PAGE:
Les Sablons Vouvray Moelleux 1990
Some of the older wines I have featured in my Weekend Wine report in recent weeks (and those to come in future weeks too) have been sitting in my cellar for more than a decade, some of them for nearly two decades. The good news, though, is that it isn’t only those of us with a cellar and with the commitment (a polite euphemism for anorak-level wine geekiness) to cellar wines for long periods of time who can enjoy wine with a good amount of bottle age. These days there are plenty of older vintages to choose from on the market, all just a mouse-click away.
Of course, the problem with buying mature wine after other people have cellared it (apart from concerns about the conditions under which they have been stored) is that these bottles naturally command a premium. Try buying older vintages of Château Angélus or Vieux Château Certan and you will soon regret not buying the wine ten or fifteen years earlier. There are, however, some exceptions to this rule. Wines from lesser-known domaines in unfashionable regions don’t increase in value in the same way as older vintages of Château Latour or Château Cheval Blanc, and the same is true of wines made in unfashionable styles; an old vintage of Château Coutet, for example, is always going to be available at a lower price than Château Margaux. With the sweet wines of the Loire Valley it is a double whammy; unfashionable region and style. You can still pick up wines from the 1989 and 1990 vintages (and others) for a song.
I remember a few years ago chatting with Barry Phillips, the proprietor of The White Horse, in Chilgrove, which under his tenure gained an unparalleled reputation for its wine list. I had recently bought a few old bottles of moelleux Vouvray from him, he revealed for more or less the same price he had paid for them a decade earlier. “It’s like that with the Loire,” he told me. “You buy them. You sit on them. And eventually you sell them, years later, usually for the same price you paid. But as long as someone enjoys them, that’s fine by me”. I suspect this is an approach Barry can afford, having seen a cellar stuffed full of Château Latour and Petrus accrue more than enough value to compensate for a few ‘under-performing’ bottles of Vouvray.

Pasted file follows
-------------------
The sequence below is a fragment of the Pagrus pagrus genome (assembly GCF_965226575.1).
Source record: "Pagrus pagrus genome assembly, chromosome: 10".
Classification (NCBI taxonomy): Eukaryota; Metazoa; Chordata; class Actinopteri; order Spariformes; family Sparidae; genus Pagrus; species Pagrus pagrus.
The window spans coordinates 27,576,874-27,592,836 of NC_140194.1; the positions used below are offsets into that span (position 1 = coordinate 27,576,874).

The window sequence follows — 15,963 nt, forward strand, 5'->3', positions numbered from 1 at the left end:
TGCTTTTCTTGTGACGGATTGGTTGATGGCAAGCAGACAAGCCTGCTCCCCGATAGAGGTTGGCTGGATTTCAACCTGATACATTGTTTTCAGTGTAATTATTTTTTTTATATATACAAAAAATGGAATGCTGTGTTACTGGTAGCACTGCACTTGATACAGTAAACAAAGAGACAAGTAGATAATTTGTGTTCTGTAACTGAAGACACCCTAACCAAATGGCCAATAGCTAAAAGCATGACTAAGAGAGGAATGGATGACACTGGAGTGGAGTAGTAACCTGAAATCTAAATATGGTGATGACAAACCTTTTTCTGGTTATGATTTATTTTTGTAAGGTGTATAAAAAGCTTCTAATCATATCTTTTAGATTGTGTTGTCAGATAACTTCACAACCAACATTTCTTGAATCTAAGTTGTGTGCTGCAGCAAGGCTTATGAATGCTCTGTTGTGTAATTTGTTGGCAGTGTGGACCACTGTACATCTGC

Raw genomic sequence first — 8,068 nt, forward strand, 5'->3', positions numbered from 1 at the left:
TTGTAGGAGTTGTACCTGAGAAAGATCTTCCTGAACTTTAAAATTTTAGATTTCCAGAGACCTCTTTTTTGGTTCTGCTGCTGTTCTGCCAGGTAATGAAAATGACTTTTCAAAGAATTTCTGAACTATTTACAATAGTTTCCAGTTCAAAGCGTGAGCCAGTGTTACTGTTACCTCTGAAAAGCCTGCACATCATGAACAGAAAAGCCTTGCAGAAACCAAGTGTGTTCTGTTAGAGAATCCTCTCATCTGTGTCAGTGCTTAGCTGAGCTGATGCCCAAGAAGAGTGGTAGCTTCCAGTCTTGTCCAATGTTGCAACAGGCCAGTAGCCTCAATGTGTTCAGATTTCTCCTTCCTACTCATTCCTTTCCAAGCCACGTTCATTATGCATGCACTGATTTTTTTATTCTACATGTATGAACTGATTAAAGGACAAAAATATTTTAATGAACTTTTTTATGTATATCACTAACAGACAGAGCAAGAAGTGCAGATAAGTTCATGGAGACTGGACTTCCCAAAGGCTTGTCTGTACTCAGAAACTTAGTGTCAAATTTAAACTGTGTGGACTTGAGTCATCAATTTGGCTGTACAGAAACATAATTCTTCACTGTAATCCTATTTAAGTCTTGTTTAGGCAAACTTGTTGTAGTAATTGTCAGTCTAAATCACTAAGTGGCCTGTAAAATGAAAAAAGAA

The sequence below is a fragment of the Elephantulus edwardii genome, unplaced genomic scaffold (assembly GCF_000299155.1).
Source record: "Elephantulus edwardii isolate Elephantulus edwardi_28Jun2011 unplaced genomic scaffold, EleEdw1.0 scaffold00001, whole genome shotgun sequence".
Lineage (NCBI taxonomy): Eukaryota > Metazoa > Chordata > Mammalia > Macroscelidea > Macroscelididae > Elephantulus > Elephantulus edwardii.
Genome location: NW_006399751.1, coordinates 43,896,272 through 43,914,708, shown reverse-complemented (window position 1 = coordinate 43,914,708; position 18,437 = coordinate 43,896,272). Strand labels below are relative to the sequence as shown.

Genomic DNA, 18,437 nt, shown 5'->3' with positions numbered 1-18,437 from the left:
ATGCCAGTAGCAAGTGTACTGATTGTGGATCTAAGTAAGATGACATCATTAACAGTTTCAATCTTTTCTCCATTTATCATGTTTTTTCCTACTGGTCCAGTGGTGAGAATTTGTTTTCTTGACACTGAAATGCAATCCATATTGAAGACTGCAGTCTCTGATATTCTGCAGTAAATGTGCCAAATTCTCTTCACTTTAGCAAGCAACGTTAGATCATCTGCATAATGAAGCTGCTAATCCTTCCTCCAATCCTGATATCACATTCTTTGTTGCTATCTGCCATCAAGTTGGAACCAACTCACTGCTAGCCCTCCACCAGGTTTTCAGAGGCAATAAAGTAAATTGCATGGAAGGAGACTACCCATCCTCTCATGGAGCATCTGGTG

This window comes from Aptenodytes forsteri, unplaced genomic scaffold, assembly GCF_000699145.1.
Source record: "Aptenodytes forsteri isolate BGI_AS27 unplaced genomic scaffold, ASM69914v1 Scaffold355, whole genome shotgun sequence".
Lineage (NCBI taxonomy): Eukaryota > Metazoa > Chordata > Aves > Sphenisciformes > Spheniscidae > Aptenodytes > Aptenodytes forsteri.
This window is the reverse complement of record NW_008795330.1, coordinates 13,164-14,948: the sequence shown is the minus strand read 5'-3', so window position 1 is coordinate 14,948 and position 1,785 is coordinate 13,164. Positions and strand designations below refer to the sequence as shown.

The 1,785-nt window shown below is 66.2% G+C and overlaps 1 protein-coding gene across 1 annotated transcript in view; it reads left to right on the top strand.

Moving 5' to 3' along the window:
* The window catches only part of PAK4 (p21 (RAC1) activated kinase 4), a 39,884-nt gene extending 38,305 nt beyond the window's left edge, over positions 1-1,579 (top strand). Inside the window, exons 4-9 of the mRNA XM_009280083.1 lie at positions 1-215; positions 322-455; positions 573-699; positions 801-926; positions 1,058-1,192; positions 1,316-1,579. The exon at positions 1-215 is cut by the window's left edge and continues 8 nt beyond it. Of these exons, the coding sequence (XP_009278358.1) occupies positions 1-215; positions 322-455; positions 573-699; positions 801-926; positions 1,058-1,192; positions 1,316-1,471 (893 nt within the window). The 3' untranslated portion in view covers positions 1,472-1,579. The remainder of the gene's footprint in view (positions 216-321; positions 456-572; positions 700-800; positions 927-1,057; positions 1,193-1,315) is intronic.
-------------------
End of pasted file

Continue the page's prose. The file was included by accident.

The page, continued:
You don’t need to scour the secondary market for old bottles from Vouvray though, as there are people in the wine trade doing the hard work for you. Up and down the Loire Valley there are aging vignerons sitting on stocks of old vintages tucked away for a rainy day, or even as a little contribution to their pension fund. This was the source of the 2002 Noyer de Cent Vouvray which I featured a year or two ago. Noyer de Cent is one of two parcels within Le Peu Morier, a vineyard on the première côte today worked by Vincent Carême, one of the appellation’s superstars who I profiled back in 2010 before most writers had even woken up to the revolution that was coming in Vouvray.
This more recent discovery, also brought to the market by Vincent, is another parcel of old stock coming from within the appellation. Les Sablons is again the lieu-dit of origin, situated in the Vallée de Vaugondy within the commune of Vernou-sur-Brenne. This puts us on the deuxièmes rather than premières côtes, the vines rooted into sandy-pebbly soils, hence the name Les Sablons. The proprietor and his son are retired, and this cuvée comes from their personal stock. The 1990 Les Sablons Vouvray Moelleux seems a touch more convincing than the 2002 Noyer de Cent; of course there is more bottle age here, but I think there is a touch more botrytis influence in this cuvée, which lends it a little more weight and complexity. In the glass it displays an attractive mid-gold hue, and while it takes a little while to open up on the nose, when it does it reveals a lemony freshness followed by the scents of apricot, ginger sponge cake, toasted almonds and even little praline and biscuit. The palate combines a fresh backbone of acidity with a lightly sinewy and pithy substance, with an admirable but undeniably reigned-in sweetness. It has poise, is quite energetic, with a pithy finish, and although at first it seems to fade away quickly with time in the glass it shows a more imposing and broader finish. Ultimately this is a good wine, subtly built, and there is no denying the charm here. 92/100 (22/10/18)
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